Thursday, April 26, 2012

What Vatican Council II has given us.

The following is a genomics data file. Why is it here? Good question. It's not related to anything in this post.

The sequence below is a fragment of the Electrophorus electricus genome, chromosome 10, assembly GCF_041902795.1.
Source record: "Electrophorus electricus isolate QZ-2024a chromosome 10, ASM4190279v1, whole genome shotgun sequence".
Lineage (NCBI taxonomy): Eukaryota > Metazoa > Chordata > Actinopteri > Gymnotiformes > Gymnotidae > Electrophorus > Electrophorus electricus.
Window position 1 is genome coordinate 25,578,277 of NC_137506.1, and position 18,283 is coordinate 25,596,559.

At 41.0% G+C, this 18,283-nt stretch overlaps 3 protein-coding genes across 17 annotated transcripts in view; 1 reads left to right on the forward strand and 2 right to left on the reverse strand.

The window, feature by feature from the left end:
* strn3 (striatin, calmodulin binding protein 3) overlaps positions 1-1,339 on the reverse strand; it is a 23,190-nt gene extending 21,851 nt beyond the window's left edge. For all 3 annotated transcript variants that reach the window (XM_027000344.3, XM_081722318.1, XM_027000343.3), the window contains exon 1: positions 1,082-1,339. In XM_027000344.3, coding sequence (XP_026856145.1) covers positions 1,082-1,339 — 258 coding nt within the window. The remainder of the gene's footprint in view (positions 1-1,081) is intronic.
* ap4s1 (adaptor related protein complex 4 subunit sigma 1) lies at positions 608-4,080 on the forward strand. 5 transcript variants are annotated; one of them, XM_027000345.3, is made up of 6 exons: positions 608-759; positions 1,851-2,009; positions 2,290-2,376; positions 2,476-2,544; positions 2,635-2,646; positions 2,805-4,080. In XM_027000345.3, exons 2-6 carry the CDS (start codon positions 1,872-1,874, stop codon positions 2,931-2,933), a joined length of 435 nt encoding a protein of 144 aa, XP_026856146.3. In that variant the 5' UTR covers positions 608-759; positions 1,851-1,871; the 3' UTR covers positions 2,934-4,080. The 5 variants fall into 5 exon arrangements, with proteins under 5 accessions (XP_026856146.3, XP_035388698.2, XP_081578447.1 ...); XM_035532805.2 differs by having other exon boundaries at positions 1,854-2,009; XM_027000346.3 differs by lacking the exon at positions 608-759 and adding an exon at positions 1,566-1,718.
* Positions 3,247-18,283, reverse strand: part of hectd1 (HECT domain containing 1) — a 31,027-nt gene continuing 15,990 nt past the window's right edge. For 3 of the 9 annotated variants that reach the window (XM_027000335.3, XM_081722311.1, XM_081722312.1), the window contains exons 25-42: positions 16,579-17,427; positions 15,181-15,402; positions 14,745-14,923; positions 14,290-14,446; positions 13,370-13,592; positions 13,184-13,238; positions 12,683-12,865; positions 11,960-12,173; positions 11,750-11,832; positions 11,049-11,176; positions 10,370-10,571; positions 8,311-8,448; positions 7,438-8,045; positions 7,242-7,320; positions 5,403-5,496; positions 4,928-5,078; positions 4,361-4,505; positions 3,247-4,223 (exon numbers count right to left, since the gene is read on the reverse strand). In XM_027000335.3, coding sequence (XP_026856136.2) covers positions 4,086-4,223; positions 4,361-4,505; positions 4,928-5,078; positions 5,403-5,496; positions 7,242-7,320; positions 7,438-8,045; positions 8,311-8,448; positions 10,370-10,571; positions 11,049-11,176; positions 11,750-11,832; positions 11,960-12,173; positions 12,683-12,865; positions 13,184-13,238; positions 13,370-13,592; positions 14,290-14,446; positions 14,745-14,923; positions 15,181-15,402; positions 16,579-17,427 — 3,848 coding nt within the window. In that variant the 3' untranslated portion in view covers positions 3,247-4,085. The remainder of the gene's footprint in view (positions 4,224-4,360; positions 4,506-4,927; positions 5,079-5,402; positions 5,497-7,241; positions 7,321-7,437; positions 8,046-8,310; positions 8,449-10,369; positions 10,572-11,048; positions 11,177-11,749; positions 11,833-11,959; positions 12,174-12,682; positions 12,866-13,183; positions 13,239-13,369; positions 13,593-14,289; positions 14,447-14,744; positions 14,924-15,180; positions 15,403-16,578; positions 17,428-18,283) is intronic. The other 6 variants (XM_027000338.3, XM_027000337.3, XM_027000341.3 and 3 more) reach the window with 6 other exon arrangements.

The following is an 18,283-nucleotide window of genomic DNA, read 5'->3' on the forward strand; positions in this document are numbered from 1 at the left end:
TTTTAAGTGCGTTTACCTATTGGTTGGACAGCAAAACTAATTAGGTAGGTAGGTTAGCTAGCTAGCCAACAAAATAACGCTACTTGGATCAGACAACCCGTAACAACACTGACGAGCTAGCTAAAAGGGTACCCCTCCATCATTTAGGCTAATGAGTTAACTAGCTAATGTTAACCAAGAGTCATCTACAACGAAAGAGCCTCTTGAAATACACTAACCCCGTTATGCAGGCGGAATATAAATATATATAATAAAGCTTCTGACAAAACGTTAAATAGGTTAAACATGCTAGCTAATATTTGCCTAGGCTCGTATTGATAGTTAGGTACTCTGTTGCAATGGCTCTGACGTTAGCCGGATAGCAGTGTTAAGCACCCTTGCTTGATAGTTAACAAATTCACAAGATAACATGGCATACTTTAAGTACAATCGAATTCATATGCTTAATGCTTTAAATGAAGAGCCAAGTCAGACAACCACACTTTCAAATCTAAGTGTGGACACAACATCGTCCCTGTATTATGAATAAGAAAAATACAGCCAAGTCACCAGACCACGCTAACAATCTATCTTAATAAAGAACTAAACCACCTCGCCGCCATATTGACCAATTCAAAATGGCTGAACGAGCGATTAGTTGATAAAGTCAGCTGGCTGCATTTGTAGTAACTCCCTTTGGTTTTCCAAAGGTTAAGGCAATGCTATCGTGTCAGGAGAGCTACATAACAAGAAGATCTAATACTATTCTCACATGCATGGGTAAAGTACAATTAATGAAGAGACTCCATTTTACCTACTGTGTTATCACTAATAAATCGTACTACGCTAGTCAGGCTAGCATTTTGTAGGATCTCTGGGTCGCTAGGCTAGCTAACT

"Certainly the results (of Vatican II) seem cruelly opposed to the expectations of everyone, beginning with those of Pope John XXIII and then of Pope Paul VI: expected was a new Catholic unity and instead we have been exposed to dissension which, to use the words of Pope Paul VI, seems to have gone from self-criticism to self-destruction. Expected was a new enthusiasm, and many wound up discouraged and bored. Expected was a great step forward, instead we find ourselves faced with a progressive process of decadence which has developed for the most part under the sign of a calling back to the Council, and has therefore contributed to discrediting it for many. The net result therefore seems negative. I am repeating here what I said ten years after the conclusion of the work: it is incontrovertible that this period has definitely been unfavorable for the Catholic Church." — Cardinal Joseph Ratzinger, 1984.(Present Pope Benedict XVI) "Priests: After skyrocketing from about 27,000 in 1930 to 58,000 in 1965, the number of priests in the United States thereafter dropped to 45,000 in 2002. By 2020, there will be about 31,000 priests — and only 15,000 will be under the age of 70. Right now there are more priests age 80 to 84 than there are age 30 to 34." "Ordinations: In 1965 there were 1,575 American ordinations to the priesthood, in 2002 there were 450, a decline of 350 percent. Taking into account ordinations, deaths and departures, in 1965 there was a net gain of 725 priests. In 1998, there was a net loss of 810." "Priest-less parishes: About 3 percent of U.S. parishes, or 549, were without a resident priest in 1965. In 2002 there were 2,928 priest-less parishes, about 15 percent of U.S. parishes. By 2020, a quarter of all parishes, 4,656, will have no priest." "Seminaries: Between 1965 and 2002, the number of seminarians dropped from 49,000 to 4,700 — a 90 percent decrease. Without any students, seminaries across the country have been sold or shuttered. There were 596 seminaries in 1965, and only 200 in 2002. There were over three times as many total seminarians in 1930 as in 2002. There were over seven times as many religious order seminarians in 1945 as in 2002. There were over three times as many diocesan seminarians in 1945 as in 2002. There were more seminaries in 1955 than in 2002. Between 1965 and 2002, the number of U.S. diocesan seminaries decreased by 33 percent. In that same thirty seven year period, the number of U.S. religious seminaries decreased by 75 percent." "Religious Orders: The religious orders will soon be virtually nonexistent in the United States. For example, in 1965 there were 5,277 Jesuit priests and 3,559 seminarians; in 2000 there were 3,172 priests and 389 seminarians." "Parochial Grade Schools: There were 10,503 parochial grade schools in 1965 and 6,623 in 2002. The number of students plummeted from 4.5 million to 1.9 million." "Mass attendance: A 1958 Gallup poll reported that 74 percent of Catholics went to Sunday Mass in 1958. A 1994 University of Notre Dame study found that the attendance rate was 26.6 percent. A more recent study by Fordham University professor James Lothian concluded that 65 percent of Catholics went to Sunday Mass in 1965, while the rate dropped to 25 percent in 2000." Jones points out that "Mass attendance of U.S. Catholics fell precipitously in the decade following the liturgical changes and has continued to decline ever since." Source: Index of Leading Catholic Indicators: The Church since Vatican II Kenneth C. Jones

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